Since 2013, the CDC has been monitoring an avian influenza strain called H7N9 that has caused some human infections, increasing from 135 cases to 759 in the last season that ended in August. About 70 percent of those patients ended up in intensive care units and 40 percent died, she said. However, the virus has not shown yet it can pass very well from human to human, Olsen said.

In an analysis published in recent months, scientists looked carefully at the virus strain and tried to see if it could be made to create certain mutations that would make it more adaptable to humans, known as "gain of function" studies, she said. They noted that it already had some mutations similar to strains that caused pandemics in 1957 and 1968. And that with a few small changes, it could adapt to attack human cells that line the airway, Olsen said.

Comment: Scaremongering to ensure people get a flu shot?


Sun

Kids who spend more time outdoors could have better eyesight

The ready availability of technology may make the children of today faster at configuring a new smartphone, but does all of that screen time affect the development of their eyes?

While conventional wisdom dictates that children should do less up-close viewing, sit farther from the television and perhaps even wear their eyeglasses less, we have found in recent studies that another factor may be at play: Kids need to go outside, and, if not play, at least get some general exposure to outdoor light.

To our surprise, more time outdoors had a protective effect and reduced the chances that a child would go on to need myopic refractive correction in the future. The size of the effect was impressive.

Comment: See also:
Regular exposure to sunlight is one of the best ways to protect or improve your vision
Time spent outdoors reduces risk of childhood myopia
Sunlight exposure could reduce your risk of becoming nearsighted


2 + 2 = 4

Wise traditions: The Inupiat's fight for the right to be well nourished

In Alaskan nursing homes and hospitals, tight federal regulations have meant that the most comforting foods for natives have been labeled illegal. That's slowly changing.


Muktuk, fresh pieces of whale skin and blubber, during the preparation of the uunaaliq on May 4, 2007, in Barrow, Alaska.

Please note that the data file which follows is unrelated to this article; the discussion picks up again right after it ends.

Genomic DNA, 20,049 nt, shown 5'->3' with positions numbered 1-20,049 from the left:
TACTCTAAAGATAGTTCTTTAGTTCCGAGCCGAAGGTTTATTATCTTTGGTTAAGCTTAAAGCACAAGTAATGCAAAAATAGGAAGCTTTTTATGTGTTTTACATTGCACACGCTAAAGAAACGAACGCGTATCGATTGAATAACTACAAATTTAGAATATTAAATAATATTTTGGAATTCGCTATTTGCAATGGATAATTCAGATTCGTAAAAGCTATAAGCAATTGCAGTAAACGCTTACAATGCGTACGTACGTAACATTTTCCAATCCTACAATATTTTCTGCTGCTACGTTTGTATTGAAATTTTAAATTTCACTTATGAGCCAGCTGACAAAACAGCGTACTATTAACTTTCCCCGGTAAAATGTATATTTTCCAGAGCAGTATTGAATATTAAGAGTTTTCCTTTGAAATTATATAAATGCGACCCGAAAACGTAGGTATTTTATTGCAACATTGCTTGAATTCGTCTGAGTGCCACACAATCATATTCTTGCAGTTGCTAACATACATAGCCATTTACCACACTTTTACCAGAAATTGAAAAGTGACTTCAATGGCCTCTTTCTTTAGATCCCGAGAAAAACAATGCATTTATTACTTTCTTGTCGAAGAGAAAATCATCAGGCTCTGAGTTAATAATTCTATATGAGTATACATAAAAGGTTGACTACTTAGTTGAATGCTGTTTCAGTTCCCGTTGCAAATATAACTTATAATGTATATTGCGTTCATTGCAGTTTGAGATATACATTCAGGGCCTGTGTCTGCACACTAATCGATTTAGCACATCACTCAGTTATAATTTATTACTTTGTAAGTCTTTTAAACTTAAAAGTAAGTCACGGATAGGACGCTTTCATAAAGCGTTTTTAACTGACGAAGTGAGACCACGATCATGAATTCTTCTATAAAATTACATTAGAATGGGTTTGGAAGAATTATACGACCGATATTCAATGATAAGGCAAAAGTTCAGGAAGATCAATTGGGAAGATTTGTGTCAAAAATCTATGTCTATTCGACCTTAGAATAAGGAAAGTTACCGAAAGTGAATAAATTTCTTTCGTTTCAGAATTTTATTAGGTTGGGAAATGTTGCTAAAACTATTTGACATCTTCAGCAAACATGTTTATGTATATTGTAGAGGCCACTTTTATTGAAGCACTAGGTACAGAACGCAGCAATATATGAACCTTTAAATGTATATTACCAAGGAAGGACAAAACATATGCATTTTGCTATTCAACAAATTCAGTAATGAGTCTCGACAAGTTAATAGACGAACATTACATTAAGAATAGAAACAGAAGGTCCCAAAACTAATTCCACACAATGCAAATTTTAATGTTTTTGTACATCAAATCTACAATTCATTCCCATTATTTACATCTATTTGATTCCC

One afternoon in 2014, May Bernhardt, an 87-year-old Inupiat Eskimo with stringy gray hair, toothlessly chewed a banana. The fruit was perfectly ripe and a good source of fiber and potassium, but she hated it.

Bernhardt lives in a nursing home in the Alaskan Arctic, and like the other Inupiat elders in the home, she was accustomed to being served imported foods from faraway climes. But she and the others craved the traditional Inupiat foods they grew up eating. Most of them were raised in the bush of northwestern Alaska living a mostly subsistence lifestyle, eating caribou, fish, wild tundra berries, and marine mammals like seals and whales. Once they moved into the nursing home, a wooden building atop stilts drilled into permafrost beneath the grassy tundra, they had to eat what the home provided. And that meant bananas, green beans, potatoes, and pasta.

Comment:


Brain

Does acupuncture work by re-mapping the brain?

Acupuncture is a form of traditional medical therapy that originated in China several thousand years ago. It was developed at a time bereft of tools such as genetic testing or even a modern understanding of anatomy, so medical philosophers did the best they could with what was available - herbs, animal products and rudimentary needles. In the process, perhaps, they stumbled on an effective medical approach.

In the past century, some modernisation has taken place. For instance, acupuncture has been paired with electrical currents, allowing for stimulation to be more continuous and to penetrate deeper into the body. This approach was termed electro-acupuncture and represents a convergence between the ancient practice of acupuncture therapy and modern forays into targeted electrostimulation delivered to the skin or nerves. Such approaches have attracted the attention of the pharmaceutical industry and are part of a growing class of neuromodulatory therapies.